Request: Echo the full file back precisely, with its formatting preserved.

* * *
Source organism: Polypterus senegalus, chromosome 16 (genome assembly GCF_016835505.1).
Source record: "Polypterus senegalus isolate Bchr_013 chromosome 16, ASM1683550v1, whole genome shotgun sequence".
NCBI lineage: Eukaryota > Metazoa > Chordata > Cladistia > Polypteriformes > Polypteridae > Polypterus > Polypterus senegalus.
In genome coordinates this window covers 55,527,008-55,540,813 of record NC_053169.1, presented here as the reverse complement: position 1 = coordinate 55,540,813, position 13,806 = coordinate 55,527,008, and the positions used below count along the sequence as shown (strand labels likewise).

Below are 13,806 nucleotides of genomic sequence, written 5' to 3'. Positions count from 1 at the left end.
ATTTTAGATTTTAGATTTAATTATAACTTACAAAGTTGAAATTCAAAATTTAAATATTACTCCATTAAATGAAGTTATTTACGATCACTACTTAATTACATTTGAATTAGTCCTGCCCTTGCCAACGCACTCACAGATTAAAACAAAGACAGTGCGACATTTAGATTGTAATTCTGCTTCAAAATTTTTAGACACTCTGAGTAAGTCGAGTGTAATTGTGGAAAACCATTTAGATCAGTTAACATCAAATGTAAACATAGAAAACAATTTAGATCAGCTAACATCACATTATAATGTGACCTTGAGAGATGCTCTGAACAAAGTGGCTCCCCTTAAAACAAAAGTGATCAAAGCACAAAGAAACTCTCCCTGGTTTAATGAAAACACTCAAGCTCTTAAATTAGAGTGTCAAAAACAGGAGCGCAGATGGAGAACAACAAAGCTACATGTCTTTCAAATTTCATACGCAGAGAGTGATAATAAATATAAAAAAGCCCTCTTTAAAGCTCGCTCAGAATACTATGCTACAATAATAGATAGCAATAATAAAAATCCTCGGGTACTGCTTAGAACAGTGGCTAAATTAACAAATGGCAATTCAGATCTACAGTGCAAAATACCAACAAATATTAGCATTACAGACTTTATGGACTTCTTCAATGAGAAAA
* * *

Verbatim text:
Source organism: Polypterus senegalus, chromosome 16 (genome assembly GCF_016835505.1).
Source record: "Polypterus senegalus isolate Bchr_013 chromosome 16, ASM1683550v1, whole genome shotgun sequence".
NCBI lineage: Eukaryota > Metazoa > Chordata > Cladistia > Polypteriformes > Polypteridae > Polypterus > Polypterus senegalus.
In genome coordinates this window covers 55,527,008-55,540,813 of record NC_053169.1, presented here as the reverse complement: position 1 = coordinate 55,540,813, position 13,806 = coordinate 55,527,008, and the positions used below count along the sequence as shown (strand labels likewise).

Below are 13,806 nucleotides of genomic sequence, written 5' to 3'. Positions count from 1 at the left end.
ATTTTAGATTTTAGATTTAATTATAACTTACAAAGTTGAAATTCAAAATTTAAATATTACTCCATTAAATGAAGTTATTTACGATCACTACTTAATTACATTTGAATTAGTCCTGCCCTTGCCAACGCACTCACAGATTAAAACAAAGACAGTGCGACATTTAGATTGTAATTCTGCTTCAAAATTTTTAGACACTCTGAGTAAGTCGAGTGTAATTGTGGAAAACCATTTAGATCAGTTAACATCAAATGTAAACATAGAAAACAATTTAGATCAGCTAACATCACATTATAATGTGACCTTGAGAGATGCTCTGAACAAAGTGGCTCCCCTTAAAACAAAAGTGATCAAAGCACAAAGAAACTCTCCCTGGTTTAATGAAAACACTCAAGCTCTTAAATTAGAGTGTCAAAAACAGGAGCGCAGATGGAGAACAACAAAGCTACATGTCTTTCAAATTTCATACGCAGAGAGTGATAATAAATATAAAAAAGCCCTCTTTAAAGCTCGCTCAGAATACTATGCTACAATAATAGATAGCAATAATAAAAATCCTCGGGTACTGCTTAGAACAGTGGCTAAATTAACAAATGGCAATTCAGATCTACAGTGCAAAATACCAACAAATATTAGCATTACAGACTTTATGGACTTCTTCAATGAGAAAA